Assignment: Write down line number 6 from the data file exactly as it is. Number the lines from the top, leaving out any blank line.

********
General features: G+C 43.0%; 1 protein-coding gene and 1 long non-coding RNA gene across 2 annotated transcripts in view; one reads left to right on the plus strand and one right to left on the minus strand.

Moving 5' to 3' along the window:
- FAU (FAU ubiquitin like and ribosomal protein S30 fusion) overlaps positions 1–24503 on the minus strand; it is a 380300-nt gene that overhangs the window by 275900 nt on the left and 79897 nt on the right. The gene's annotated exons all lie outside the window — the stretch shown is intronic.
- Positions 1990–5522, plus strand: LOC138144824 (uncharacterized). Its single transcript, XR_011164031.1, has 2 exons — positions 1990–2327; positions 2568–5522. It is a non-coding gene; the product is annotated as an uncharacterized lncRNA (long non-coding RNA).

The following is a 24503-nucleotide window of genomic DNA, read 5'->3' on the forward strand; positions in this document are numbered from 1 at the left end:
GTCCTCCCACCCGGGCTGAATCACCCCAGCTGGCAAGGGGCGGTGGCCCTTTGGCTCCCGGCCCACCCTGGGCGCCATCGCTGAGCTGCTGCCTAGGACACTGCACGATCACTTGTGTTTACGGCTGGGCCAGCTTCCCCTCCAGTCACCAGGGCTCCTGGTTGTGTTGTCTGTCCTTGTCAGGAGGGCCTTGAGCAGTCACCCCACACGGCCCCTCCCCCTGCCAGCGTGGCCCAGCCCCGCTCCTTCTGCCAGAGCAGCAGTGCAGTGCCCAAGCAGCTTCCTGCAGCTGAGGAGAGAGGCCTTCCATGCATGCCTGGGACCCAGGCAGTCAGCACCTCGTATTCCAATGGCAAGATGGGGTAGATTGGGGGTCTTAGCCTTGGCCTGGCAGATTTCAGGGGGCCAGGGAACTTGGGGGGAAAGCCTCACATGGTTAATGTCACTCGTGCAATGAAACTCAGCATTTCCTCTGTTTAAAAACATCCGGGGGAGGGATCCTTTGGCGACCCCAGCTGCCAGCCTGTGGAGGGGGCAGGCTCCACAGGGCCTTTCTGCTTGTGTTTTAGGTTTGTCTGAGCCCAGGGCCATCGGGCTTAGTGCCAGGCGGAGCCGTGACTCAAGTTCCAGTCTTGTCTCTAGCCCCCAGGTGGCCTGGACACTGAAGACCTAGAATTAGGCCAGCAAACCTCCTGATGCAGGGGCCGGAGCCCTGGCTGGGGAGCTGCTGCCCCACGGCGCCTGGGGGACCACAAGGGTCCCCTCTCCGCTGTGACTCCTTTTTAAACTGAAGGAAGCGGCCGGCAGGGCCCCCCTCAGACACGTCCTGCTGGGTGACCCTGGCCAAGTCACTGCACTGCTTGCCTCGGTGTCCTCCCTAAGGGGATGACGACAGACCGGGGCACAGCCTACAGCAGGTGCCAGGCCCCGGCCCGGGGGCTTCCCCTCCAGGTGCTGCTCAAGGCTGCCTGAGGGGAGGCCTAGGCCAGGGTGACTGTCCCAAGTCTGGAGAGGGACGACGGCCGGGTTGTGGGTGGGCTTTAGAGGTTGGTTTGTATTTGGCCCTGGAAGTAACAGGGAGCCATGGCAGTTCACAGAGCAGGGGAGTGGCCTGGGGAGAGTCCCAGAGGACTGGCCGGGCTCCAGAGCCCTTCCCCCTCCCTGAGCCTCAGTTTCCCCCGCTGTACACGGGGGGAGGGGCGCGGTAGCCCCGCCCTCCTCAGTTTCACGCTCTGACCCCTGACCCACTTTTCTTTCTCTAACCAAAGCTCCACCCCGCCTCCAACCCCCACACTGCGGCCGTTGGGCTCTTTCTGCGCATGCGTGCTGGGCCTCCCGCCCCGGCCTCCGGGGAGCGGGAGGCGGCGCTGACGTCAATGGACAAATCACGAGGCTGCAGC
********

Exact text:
GTCCTCCCACCCGGGCTGAATCACCCCAGCTGGCAAGGGGCGGTGGCCCTTTGGCTCCCGGCCCACCCTGGGCGCCATCGCTGAGCTGCTGCCTAGGACACTGCACGATCACTTGTGTTTACGGCTGGGCCAGCTTCCCCTCCAGTCACCAGGGCTCCTGGTTGTGTTGTCTGTCCTTGTCAGGAGGGCCTTGAGCAGTCACCCCACACGGCCCCTCCCCCTGCCAGCGTGGCCCAGCCCCGCTCCTTCTGCCAGAGCAGCAGTGCAGTGCCCAAGCAGCTTCCTGCAGCTGAGGAGAGAGGCCTTCCATGCATGCCTGGGACCCAGGCAGTCAGCACCTCGTATTCCAATGGCAAGATGGGGTAGATTGGGGGTCTTAGCCTTGGCCTGGCAGATTTCAGGGGGCCAGGGAACTTGGGGGGAAAGCCTCACATGGTTAATGTCACTCGTGCAATGAAACTCAGCATTTCCTCTGTTTAAAAACATCCGGGGGAGGGATCCTTTGGCGACCCCAGCTGCCAGCCTGTGGAGGGGGCAGGCTCCACAGGGCCTTTCTGCTTGTGTTTTAGGTTTGTCTGAGCCCAGGGCCATCGGGCTTAGTGCCAGGCGGAGCCGTGACTCAAGTTCCAGTCTTGTCTCTAGCCCCCAGGTGGCCTGGACACTGAAGACCTAGAATTAGGCCAGCAAACCTCCTGATGCAGGGGCCGGAGCCCTGGCTGGGGAGCTGCTGCCCCACGGCGCCTGGGGGACCACAAGGGTCCCCTCTCCGCTGTGACTCCTTTTTAAACTGAAGGAAGCGGCCGGCAGGGCCCCCCTCAGACACGTCCTGCTGGGTGACCCTGGCCAAGTCACTGCACTGCTTGCCTCGGTGTCCTCCCTAAGGGGATGACGACAGACCGGGGCACAGCCTACAGCAGGTGCCAGGCCCCGGCCCGGGGGCTTCCCCTCCAGGTGCTGCTCAAGGCTGCCTGAGGGGAGGCCTAGGCCAGGGTGACTGTCCCAAGTCTGGAGAGGGACGACGGCCGGGTTGTGGGTGGGCTTTAGAGGTTGGTTTGTATTTGGCCCTGGAAGTAACAGGGAGCCATGGCAGTTCACAGAGCAGGGGAGTGGCCTGGGGAGAGTCCCAGAGGACTGGCCGGGCTCCAGAGCCCTTCCCCCTCCCTGAGCCTCAGTTTCCCCCGCTGTACACGGGGGGAGGGGCGCGGTAGCCCCGCCCTCCTCAGTTTCACGCTCTGACCCCTGACCCACTTTTCTTTCTCTAACCAAAGCTCCACCCCGCCTCCAACCCCCACACTGCGGCCGTTGGGCTCTTTCTGCGCATGCGTGCTGGGCCTCCCGCCCCGGCCTCCGGGGAGCGGGAGGCGGCGCTGACGTCAATGGACAAATCACGAGGCTGCAGC